Over the past number of years, FOCA has helped in various capacities in the review of the MOE lakeshore capacity model, and has worked with our member associations and planning practitioners to productively consider its use towards good planning. FOCA continues in our role as active contributors to sound lake management, and including ongoing upgrades to lake capacity planning.
It has long been recognized that nearshore development can have an impact on the integrity of the natural biota, and water quality. As development occurs on inland lakes, there are economic, social and community impacts as well.
30+ years ago the Province (MMAH, with support from MOE, and MNR) undertook a Lakeshore Capacity Study which resulted in a Lake Capacity Model, based largely on phosphorus. The other Study components that were considered (Wildlife, Fisheries, Land Use, Microbiology), while important, were utilized much less directly in practice. As it stands today the only “hard and fast” (quantitative and defensible) component of modelling and making determinations about “capacity” are those that relate to phosphorus levels.
A main goal of the Study was to “provide a planning tool to assist in evaluating the effects of cottage development on inland lakes”. This was intended to address the problem that “Community planners and other professionals involved in the preparation of planning policies for lakeshore development …have always found it difficult to determine objectively the impact of development on the natural environment.” Overall, according to the “Committee Report” module (1 of the 7 modules), “environmental predictions will always be based on incomplete scientific knowledge. While it may be tempting to seek greater precision, the crucial concern for planners is not whether the predictions are perfect but whether they are the best estimate of the future environmental repercussions of lakeshore cottage development”.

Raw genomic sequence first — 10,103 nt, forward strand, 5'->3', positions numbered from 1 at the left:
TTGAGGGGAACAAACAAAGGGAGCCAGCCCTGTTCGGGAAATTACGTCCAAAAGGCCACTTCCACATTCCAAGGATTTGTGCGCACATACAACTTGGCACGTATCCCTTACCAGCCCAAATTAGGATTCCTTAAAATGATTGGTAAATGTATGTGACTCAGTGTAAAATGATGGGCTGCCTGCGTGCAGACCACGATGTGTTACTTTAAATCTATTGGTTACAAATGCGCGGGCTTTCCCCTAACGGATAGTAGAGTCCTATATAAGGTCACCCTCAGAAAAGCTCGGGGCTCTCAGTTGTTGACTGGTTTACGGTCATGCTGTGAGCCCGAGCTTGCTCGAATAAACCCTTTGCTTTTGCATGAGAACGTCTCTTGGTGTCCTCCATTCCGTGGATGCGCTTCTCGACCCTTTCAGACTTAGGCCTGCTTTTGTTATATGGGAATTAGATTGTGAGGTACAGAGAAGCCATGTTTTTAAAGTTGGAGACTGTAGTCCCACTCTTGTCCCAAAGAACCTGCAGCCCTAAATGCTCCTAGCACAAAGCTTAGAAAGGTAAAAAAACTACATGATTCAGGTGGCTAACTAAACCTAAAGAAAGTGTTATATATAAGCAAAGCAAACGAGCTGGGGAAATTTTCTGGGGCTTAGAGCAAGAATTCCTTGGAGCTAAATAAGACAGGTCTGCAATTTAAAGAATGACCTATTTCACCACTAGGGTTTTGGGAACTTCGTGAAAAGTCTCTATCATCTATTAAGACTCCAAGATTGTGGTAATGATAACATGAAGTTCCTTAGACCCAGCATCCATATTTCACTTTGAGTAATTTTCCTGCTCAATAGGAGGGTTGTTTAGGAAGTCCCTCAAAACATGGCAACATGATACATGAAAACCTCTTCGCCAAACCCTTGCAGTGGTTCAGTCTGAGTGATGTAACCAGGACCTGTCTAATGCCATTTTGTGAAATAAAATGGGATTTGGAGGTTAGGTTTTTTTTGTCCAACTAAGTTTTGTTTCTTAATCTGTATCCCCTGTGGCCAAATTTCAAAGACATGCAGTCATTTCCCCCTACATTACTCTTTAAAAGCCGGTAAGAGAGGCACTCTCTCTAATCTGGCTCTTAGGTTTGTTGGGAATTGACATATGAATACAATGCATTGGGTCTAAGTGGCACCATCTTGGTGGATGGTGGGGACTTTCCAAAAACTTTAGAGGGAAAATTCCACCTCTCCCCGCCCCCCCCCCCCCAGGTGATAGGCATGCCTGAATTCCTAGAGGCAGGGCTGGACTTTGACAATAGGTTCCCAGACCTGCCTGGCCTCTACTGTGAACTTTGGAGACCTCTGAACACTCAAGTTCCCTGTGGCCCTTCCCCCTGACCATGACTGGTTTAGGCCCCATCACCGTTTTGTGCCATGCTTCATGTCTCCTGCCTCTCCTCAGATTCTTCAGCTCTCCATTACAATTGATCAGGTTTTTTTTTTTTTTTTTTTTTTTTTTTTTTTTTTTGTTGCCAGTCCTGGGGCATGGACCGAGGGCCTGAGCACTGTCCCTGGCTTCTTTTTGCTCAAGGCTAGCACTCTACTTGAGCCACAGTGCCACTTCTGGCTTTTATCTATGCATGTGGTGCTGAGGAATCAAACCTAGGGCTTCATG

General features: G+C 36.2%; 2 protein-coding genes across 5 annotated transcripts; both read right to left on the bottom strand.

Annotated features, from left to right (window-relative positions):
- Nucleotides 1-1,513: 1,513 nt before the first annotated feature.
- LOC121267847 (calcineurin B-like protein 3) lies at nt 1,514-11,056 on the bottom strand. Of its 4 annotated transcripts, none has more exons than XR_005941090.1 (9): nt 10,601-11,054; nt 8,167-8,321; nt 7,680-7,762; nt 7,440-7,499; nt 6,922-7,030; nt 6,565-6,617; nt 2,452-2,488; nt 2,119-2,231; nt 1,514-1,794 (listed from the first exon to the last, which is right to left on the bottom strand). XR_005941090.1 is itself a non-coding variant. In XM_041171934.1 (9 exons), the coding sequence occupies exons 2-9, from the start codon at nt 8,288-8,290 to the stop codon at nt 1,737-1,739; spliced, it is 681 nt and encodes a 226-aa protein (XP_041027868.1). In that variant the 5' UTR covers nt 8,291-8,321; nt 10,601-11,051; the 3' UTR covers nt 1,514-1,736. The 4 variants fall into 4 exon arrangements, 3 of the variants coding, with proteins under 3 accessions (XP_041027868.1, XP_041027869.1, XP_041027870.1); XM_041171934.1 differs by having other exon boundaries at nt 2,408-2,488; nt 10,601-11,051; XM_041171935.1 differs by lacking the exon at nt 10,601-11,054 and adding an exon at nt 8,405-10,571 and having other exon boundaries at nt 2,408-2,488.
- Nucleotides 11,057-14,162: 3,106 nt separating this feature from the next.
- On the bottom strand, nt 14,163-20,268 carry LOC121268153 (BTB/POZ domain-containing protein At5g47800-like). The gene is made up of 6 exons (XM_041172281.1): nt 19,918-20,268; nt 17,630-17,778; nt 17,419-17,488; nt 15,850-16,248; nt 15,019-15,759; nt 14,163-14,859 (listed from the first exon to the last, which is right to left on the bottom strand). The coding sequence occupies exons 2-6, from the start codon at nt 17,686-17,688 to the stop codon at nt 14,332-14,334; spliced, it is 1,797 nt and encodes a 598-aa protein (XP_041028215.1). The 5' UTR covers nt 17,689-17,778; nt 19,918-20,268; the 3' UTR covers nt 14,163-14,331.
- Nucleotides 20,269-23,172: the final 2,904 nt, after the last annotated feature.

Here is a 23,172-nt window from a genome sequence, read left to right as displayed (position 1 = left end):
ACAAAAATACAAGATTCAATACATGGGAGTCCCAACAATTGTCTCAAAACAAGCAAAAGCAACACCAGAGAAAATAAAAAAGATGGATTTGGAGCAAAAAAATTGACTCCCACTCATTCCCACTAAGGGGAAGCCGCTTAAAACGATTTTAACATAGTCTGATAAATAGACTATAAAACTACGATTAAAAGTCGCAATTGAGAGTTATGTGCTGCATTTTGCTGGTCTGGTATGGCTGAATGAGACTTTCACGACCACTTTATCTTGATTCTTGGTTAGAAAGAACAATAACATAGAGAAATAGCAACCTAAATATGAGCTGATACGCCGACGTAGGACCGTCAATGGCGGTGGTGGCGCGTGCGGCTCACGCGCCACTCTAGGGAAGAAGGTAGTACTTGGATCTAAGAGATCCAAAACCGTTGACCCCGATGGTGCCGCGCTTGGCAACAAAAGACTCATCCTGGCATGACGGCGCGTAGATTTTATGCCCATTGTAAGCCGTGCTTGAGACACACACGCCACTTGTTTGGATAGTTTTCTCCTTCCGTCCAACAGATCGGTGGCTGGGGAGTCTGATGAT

In 2014 we find ourselves still trying to apply good planning on the waterfront, while facing continued development pressure on increasingly marginal shorelands and ever-increasing intensity of building (size, and amount and intensity of use) at the waters’ edge. We are also faced with addressing complex environmental, and community sustainability goals, and ever more challenged to manage “good planning” based on a singular predictive chemical parameter (phosphorus).
In addition to needing more sophisticated approaches and defensible planning parameters, FOCA is working with MOE and others to try to adopt best practices, including approaches that might also consider:
- Density of shoreline development/overcrowding
- Amount of available developable land
- Recurrent water quality problems and/or algal blooms
- Specific fishery management objectives, i.e. Lake trout, splake, walleye, or (aquatic or terrestrial) species at risk
- Aesthetic (human/community) considerations – i.e. light pollution, noise pollution, boating traffic
- Other planning tools – site plan control, tree cutting and site alteration by-laws, septic re-inspection program
- Site characteristics including steepness, potential erosion, vegetation cover, etc.
FOCA continues to work with MOE and other partners to build a more robust tool(s) for ensuring planners and community members alike can be assured we will not plan cottage country on an ad hoc basis, through death by a thousand cuts, with no longer-term big picture framework.
We look forward to working on our shared interest in sustainable waterfront communities on Ontario’s inland lakes.
Stay tuned to FOCA for updates!
Article: A closer look at the impacts of shoreline development on water quality (pdf; 2 pages)
Fact sheet: Lakeshore Capacity Assessment (pdf; 2 pages)